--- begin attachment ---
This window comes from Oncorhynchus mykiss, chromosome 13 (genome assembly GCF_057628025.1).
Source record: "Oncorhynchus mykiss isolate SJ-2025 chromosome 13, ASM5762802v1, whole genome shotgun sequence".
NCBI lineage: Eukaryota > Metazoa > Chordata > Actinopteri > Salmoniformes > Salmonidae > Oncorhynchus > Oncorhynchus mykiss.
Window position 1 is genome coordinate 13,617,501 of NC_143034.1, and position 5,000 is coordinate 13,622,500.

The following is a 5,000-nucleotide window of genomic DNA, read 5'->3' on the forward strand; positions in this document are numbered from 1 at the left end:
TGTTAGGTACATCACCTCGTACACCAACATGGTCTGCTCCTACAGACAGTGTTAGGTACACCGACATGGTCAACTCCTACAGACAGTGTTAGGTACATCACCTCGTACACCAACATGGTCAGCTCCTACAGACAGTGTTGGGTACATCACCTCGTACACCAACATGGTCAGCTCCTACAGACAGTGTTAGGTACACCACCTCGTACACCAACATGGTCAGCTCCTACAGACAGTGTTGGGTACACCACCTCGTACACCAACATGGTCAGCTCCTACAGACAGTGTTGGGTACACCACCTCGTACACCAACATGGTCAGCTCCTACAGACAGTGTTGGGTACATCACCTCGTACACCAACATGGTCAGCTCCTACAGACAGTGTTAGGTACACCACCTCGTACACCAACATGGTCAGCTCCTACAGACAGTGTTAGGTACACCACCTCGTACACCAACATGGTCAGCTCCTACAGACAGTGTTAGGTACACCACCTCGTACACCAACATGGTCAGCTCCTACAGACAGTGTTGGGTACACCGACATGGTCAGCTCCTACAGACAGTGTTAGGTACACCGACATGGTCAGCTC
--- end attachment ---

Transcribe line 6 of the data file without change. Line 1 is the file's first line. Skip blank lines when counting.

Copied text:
TGTTAGGTACATCACCTCGTACACCAACATGGTCTGCTCCTACAGACAGTGTTAGGTACACCGACATGGTCAACTCCTACAGACAGTGTTAGGTACATCACCTCGTACACCAACATGGTCAGCTCCTACAGACAGTGTTGGGTACATCACCTCGTACACCAACATGGTCAGCTCCTACAGACAGTGTTAGGTACACCACCTCGTACACCAACATGGTCAGCTCCTACAGACAGTGTTGGGTACACCACCTCGTACACCAACATGGTCAGCTCCTACAGACAGTGTTGGGTACACCACCTCGTACACCAACATGGTCAGCTCCTACAGACAGTGTTGGGTACATCACCTCGTACACCAACATGGTCAGCTCCTACAGACAGTGTTAGGTACACCACCTCGTACACCAACATGGTCAGCTCCTACAGACAGTGTTAGGTACACCACCTCGTACACCAACATGGTCAGCTCCTACAGACAGTGTTAGGTACACCACCTCGTACACCAACATGGTCAGCTCCTACAGACAGTGTTGGGTACACCGACATGGTCAGCTCCTACAGACAGTGTTAGGTACACCGACATGGTCAGCTC